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It's been a while since Apple (NASDAQ: AAPL) posted a bona fide blowout quarter, but I think it's safe to say that last quarter qualifies.
The Mac maker set an all-time record high with quarterly revenue, which came in at $78.4 billion. That's a few billion higher than the $75.9 billion in sales that Apple generated a year ago, and above the high end of Apple's own guidance ($78 billion). Naturally, that was driven by strong iPhone sales, another record at 78.3 million. This all comes as the iPhone 7 was arguably the most incremental model update in years, keeping the same overall industrial design with no clear must-have feature. Combined with the perennial supply constraints, it's rather impressive that the company was able to move that many smartphones.
Other quarterly records set in Q4 were earnings per share ($3.36), services revenue ($7.2 billion), Mac revenue ($7.2 billion), Apple Watch units (who knows?!), and Apple Watch revenue (your guess is as good as mine). Four out of Apple's five geographical operating segments also set fresh highs (all but Greater China). That's what I call comprehensive performance.
Two cameras are better than one
As usual, the iPhone was the star of the show, comprising nearly 70% of sales. While sales were up 5%, sell-through was up 8% thanks to robust demand. In line with CFO Luca Maestri's prediction in October, average selling prices (ASPs) bounced back sequentially with a vengeance. ASPs were depressed for a few quarters in 2016 following the launch of the $400 iPhone SE, but have now rebounded to $695 -- pretty comparable to last year's $691.
Data source: SEC filings. Chart by author. Calendar quarters shown.
This tells investors a few things, some obvious and others less so. Clearly, the iPhone 7 Plus is a hit, likely due to the dual-camera system that is the most notable differentiating feature. On the earnings call, CEO Tim Cook noted that the mix was skewed toward the Plus models more than in any prior cycle (this is the third year that Apple has had Plus models with 5.5-inch displays). Cook even acknowledged later in the call that Apple did not predict iPhone 7 Plus demand very well, which adversely affected production plans.
Additionally, Apple finally increased the entry-level storage to 32 GB in 2016, at long last addressing an increasingly prominent customer complaint. The financial risk to that move was removing the upsell incentive, and the $100 to $200 that goes with it. If 32 GB of storage is sufficient, a larger proportion of customers may opt for the base model instead of upgrading; 16 GB has long been woefully insufficient, virtually assuring strong upgrade activity. The good news is that Apple has maintained a relatively comparable mix of upgrades, as evidenced by the strong ASP.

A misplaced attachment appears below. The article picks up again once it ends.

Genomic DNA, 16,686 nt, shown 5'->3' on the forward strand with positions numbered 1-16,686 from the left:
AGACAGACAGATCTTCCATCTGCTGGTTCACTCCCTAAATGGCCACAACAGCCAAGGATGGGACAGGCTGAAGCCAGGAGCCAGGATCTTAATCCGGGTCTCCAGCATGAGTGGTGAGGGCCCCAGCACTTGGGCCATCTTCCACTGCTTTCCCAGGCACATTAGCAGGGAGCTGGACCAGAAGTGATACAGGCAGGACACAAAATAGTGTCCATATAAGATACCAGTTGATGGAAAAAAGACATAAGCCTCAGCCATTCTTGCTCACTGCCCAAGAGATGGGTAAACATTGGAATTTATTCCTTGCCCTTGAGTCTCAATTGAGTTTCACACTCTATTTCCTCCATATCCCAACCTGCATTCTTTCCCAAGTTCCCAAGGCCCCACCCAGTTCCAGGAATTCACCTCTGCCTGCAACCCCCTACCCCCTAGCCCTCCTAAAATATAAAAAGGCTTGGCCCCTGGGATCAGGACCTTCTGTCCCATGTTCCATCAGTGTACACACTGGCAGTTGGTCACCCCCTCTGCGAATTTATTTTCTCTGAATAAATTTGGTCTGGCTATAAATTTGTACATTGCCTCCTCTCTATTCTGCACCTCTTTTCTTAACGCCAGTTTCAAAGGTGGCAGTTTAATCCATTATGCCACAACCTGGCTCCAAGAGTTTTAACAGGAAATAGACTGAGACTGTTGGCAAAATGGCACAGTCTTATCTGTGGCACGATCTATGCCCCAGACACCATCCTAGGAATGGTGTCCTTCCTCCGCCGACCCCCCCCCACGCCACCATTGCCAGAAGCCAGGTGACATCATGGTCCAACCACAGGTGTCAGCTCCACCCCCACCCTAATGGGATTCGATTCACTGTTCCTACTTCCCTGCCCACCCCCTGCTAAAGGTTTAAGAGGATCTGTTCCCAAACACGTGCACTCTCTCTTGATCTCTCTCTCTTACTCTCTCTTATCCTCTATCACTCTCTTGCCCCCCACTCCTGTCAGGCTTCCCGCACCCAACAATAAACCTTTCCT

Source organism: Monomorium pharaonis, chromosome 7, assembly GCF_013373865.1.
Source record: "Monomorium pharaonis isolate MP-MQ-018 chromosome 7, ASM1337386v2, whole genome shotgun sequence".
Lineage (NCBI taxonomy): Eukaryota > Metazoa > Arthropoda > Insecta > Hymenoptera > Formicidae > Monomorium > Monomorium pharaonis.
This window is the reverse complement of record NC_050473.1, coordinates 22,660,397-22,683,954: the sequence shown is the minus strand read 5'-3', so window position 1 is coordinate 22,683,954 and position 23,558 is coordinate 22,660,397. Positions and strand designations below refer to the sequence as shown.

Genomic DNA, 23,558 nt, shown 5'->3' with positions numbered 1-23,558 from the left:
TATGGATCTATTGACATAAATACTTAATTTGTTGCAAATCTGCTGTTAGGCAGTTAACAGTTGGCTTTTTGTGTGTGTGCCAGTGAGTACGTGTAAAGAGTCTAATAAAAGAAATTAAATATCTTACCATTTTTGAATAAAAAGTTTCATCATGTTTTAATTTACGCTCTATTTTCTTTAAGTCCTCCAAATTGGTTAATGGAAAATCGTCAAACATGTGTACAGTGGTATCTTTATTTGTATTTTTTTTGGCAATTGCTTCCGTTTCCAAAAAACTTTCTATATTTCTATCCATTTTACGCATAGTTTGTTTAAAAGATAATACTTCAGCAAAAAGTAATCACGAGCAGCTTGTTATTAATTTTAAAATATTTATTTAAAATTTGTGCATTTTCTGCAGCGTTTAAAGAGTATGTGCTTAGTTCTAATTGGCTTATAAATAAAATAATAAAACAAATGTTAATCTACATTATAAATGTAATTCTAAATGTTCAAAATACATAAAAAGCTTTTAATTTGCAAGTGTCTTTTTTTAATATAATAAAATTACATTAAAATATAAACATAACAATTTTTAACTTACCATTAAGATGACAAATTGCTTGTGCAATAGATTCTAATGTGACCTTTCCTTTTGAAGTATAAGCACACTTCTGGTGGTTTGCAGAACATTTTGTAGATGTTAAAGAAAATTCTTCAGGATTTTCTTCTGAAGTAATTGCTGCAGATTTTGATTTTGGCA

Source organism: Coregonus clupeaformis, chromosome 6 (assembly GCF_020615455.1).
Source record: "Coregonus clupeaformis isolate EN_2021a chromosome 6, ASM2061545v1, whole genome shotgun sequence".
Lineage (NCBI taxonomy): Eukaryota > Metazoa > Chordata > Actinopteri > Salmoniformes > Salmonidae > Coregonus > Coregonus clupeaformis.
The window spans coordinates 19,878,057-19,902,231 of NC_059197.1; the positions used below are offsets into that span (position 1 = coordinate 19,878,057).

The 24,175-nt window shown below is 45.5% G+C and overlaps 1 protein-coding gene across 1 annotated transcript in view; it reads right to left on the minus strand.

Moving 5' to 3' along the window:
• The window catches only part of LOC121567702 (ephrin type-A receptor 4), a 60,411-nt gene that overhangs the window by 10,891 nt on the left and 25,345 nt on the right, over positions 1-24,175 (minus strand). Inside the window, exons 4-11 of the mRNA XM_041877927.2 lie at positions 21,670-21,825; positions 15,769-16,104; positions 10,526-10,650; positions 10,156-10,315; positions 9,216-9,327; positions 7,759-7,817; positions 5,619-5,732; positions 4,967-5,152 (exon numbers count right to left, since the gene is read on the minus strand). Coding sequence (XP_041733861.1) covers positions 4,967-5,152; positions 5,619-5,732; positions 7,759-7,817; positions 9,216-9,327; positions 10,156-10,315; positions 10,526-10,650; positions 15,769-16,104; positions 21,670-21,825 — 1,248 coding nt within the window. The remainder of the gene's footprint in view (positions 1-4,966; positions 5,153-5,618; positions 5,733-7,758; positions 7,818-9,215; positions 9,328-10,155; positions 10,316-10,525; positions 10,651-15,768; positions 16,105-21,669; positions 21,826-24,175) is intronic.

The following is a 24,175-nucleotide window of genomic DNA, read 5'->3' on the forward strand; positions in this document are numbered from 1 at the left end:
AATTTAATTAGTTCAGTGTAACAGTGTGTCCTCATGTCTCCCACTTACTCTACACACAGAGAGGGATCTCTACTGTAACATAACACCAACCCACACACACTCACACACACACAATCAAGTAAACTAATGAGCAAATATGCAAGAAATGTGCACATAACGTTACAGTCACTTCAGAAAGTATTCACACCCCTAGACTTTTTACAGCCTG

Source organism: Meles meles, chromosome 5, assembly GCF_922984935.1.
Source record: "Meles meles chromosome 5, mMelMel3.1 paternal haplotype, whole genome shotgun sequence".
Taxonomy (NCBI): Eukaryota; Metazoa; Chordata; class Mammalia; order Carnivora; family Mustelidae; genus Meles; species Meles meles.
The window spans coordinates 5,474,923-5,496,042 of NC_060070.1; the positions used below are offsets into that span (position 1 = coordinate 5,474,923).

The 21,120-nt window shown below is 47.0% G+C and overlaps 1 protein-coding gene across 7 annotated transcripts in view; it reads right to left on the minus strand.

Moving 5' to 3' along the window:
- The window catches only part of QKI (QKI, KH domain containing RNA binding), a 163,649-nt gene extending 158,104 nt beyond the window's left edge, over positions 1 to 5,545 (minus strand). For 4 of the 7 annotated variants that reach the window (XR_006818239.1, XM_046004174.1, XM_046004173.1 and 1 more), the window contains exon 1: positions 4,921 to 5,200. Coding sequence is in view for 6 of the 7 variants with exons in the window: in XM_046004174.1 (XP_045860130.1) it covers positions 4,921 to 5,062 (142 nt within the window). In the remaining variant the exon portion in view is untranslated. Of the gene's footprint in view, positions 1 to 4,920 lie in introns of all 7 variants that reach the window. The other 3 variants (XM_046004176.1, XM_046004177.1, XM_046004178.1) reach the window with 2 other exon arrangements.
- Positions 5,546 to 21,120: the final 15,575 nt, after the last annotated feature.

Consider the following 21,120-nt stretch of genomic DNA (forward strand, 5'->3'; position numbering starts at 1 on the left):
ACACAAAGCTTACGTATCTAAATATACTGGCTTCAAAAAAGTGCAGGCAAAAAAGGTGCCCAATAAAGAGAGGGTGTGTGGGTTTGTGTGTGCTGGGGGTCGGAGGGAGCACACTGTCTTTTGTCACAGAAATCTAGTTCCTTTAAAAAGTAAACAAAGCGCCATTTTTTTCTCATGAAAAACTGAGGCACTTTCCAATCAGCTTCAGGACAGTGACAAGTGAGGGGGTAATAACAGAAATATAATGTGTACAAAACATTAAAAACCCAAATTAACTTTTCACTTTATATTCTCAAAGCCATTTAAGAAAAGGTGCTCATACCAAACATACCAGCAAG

Macs and iPads
The fact that Mac revenue hit a new all-time high shows that Apple still has tricks up its sleeve. We're talking about a business that's over 40 years old, after all. The new MacBook Pros with Touch Bar were significantly constrained during the quarter, but the related price increase appears to have been able to help Mac ASPs by quite a bit. Mac ASPs jumped sequentially from $1,175 to $1,348; this is the first time in nearly three years that this figure was above $1,300.
There wasn't a whole lot of news on the iPad front, in part because Apple didn't update its tablet lineup in the fall. Apple sold 13.1 million units, down 19% from a year ago. iPad revenue fell more than that due to declining ASPs ($423). The more affordable iPads continue to prove rather popular. Cook said the company has some exciting things in the pipeline for iPad, potentially referring to the rumors around other display sizes or the Apple Pencil 2.
Services to $50 billion
Apple's services business has just officially become a $25 billion business on a trailing-12-month basis. Management ambitiously hopes to double this business within the next four years, targeting $50 billion in annual revenue in 2020. That's an aggressive goal, but also in line with the company's efforts to shift investor attention toward recurring revenue sources.
CFO Luca Maestri noted that the App Store continues to be the main driver of growth, thanks to increased buying activity within the installed based as well as new users coming to the platform. The music business, including both downloads and streaming, has started growing again over the past three quarters. iCloud storage upsells are also growing "very quickly," as is AppleCare. Simply put, the plethora of services that Apple offers are all faring well.
Share repurchases came in at $11 billion, which included $5 billion in open market purchases and a $6 billion accelerated share repurchase (ASR) program. That's the ninth ASR for those keeping score at home. The company retired 65.3 million shares during the quarter thanks to these aggressive repurchases, which contributed to the record EPS due to its accretive effects.
That puts cumulative share repurchases at $143.7 billion out of the current $175 billion authorization. Apple updates its capital return program every spring, typically alongside its April earnings release. There's plenty of room to accommodate Apple's typical level of repurchases, and investors can look forward to an update next quarter.
In terms of fundamentals, the results were a blowout. Investor reaction, on the other hand, is another topic. Shares jumped over 4% in extended trading, and Apple hasn't traded around $125 since mid-2015. I still have doubts about Apple enjoying any semblance of multiple expansion, but the business is as strong as ever.
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Evan Niu, CFA owns shares of Apple. The Motley Fool owns shares of and recommends Apple. The Motley Fool has the following options: long January 2018 $90 calls on Apple and short January 2018 $95 calls on Apple. The Motley Fool has a disclosure policy.